“The most pressing problem in condensed matter physics is understanding the mechanism of superconductivity in cuprates because at ambient pressure they become superconducting at the highest temperature of any currently known material,” said physicist Ivan Bozovic, who leads the Oxide Molecular Beam Epitaxy Group at the U.S. Department of Energy’s (DOE) Brookhaven National Laboratory and who is a coauthor of the Aug. 3 Science paper reporting the discovery. “This new result—that the electrical resistivity of LSCO scales linearly with magnetic field strength at low temperatures—provides further evidence that high-temperature superconductors do not behave like ordinary metals or superconductors. Once we can come up with a theory to explain their unusual behavior, we will know whether and where to search for superconductors that can carry large amounts of electrical current at higher temperatures, and perhaps even at room temperature.”

    Cuprates such as LSCO are normally insulators. Only when they are cooled to some hundred degrees below zero and the concentrations of their chemical composition are modified (a process called doping) to a make them metallic can their mobile electrons pair up to form a “superfluid” that flows without resistance. Scientists hope that understanding how cuprates achieve this amazing feat will enable them to develop room-temperature superconductors, which would make energy generation and delivery significantly more efficient and less expensive.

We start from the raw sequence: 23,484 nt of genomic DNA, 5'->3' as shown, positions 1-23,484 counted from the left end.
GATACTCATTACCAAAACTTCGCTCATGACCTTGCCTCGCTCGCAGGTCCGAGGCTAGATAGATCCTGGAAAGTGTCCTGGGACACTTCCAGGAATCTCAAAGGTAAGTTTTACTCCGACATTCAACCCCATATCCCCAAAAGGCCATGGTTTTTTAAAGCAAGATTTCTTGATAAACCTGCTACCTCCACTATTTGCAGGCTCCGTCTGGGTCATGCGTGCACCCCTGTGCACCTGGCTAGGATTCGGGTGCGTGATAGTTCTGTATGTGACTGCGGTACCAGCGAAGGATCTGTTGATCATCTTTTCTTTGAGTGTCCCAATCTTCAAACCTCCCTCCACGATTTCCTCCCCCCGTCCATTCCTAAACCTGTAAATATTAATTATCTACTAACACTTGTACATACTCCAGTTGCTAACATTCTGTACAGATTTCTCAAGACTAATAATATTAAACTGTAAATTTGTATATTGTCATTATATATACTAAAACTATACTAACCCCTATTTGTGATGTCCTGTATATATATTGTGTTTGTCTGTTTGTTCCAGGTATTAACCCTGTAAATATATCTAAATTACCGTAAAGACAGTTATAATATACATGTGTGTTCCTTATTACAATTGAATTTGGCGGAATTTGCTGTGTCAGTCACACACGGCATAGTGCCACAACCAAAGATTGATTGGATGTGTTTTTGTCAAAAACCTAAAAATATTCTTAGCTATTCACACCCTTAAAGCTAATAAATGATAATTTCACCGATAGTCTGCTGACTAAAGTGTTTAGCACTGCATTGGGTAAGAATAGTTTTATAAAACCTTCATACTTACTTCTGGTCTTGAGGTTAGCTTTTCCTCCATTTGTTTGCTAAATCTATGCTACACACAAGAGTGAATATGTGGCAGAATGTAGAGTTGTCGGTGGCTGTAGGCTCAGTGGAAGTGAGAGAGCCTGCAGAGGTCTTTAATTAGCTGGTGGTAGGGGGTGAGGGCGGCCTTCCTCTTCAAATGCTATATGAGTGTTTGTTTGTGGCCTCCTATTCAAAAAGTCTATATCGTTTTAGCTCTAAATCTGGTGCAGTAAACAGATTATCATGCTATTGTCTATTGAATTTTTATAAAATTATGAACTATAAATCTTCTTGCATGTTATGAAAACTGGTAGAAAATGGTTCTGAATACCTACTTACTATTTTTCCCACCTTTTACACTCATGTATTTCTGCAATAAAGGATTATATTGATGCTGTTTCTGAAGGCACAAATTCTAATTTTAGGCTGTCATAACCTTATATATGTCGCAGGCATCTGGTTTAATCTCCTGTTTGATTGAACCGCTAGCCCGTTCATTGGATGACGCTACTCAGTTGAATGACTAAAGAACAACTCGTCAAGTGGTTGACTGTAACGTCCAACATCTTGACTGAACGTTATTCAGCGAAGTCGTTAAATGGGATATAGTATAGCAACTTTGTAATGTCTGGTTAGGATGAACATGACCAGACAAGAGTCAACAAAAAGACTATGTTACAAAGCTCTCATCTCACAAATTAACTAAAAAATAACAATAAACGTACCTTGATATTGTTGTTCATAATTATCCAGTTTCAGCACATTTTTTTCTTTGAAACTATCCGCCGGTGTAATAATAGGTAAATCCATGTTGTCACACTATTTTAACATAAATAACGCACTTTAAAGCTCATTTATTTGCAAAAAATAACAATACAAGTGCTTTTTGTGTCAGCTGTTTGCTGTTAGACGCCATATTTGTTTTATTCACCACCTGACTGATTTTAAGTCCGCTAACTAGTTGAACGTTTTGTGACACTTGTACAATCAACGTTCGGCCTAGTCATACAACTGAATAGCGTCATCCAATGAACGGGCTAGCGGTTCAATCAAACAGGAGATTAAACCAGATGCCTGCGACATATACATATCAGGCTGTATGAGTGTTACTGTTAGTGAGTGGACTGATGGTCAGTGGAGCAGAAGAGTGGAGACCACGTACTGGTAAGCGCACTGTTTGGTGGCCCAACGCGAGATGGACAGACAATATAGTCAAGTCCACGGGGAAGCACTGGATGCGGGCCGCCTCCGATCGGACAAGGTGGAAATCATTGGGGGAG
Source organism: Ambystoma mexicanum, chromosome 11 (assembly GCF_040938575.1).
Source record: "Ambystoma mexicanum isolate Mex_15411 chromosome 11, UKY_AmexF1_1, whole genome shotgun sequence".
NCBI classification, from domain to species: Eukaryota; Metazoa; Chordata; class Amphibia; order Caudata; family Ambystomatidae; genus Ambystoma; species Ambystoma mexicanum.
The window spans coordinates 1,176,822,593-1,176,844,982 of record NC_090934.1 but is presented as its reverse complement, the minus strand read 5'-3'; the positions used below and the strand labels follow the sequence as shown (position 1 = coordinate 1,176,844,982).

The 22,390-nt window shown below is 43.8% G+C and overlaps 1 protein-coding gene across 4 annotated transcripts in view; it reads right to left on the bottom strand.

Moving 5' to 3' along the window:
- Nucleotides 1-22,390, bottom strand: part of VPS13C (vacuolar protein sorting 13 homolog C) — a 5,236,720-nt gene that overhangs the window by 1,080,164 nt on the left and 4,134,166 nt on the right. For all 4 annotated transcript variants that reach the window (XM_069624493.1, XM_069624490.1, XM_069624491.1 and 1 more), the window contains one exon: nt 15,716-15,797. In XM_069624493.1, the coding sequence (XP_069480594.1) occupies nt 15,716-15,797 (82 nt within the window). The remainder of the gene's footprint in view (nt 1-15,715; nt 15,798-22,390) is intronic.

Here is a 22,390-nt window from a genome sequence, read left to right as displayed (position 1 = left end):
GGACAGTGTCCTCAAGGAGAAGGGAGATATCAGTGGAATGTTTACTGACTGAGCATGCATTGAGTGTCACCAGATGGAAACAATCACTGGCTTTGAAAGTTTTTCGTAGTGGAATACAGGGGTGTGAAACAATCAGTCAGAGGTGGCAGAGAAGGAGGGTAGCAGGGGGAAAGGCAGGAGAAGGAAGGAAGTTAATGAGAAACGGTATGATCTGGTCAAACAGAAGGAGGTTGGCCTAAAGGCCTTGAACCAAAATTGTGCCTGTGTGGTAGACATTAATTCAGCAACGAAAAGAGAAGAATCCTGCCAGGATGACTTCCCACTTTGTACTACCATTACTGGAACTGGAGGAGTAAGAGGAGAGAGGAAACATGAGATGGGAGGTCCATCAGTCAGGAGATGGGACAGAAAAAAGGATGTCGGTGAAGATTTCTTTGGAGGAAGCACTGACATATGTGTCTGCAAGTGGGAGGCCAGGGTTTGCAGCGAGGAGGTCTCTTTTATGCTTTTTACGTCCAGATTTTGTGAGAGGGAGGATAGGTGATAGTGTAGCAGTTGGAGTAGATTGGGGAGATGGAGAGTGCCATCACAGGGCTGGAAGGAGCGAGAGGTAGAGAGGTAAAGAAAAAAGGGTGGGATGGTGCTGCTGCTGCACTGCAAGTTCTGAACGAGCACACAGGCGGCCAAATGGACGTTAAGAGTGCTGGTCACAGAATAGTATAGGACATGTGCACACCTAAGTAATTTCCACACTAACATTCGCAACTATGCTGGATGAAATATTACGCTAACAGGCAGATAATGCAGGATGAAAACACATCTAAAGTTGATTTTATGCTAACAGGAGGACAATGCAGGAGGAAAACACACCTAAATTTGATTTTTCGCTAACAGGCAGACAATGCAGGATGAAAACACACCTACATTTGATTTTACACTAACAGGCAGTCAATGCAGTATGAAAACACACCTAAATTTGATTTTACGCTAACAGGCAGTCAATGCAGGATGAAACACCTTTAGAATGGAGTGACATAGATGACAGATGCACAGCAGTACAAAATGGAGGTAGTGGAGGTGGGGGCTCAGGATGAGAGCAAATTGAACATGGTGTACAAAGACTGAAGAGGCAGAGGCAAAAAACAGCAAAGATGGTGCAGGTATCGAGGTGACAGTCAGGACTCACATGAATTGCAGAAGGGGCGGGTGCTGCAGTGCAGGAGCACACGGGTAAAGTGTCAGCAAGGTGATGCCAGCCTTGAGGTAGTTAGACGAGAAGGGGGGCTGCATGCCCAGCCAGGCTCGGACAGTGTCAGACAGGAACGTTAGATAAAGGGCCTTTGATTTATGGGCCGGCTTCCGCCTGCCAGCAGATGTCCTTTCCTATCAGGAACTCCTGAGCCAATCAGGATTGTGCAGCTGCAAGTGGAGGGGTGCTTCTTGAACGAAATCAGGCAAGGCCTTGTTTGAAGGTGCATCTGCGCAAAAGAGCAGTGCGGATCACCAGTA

In 2016, Bozovic’s group reported that LSCO’s superconducting state is nothing like the one explained by the generally accepted theory of classical superconductivity; it depends on the number of electron pairs in a given volume rather than the strength of the electron pairing interaction. In a follow-up experiment published the following year, they obtained another puzzling result: when LSCO is in its non-superconducting (normal, or “metallic”) state, its electrons do not behave as a liquid, as would be expected from the standard understanding of metals.

    “The condensed matter physics community has been divided about this most basic question: do the behaviors of cuprates fall within existing theories for superconductors and metals, or are there profoundly different physical principles involved?” said Bozovic.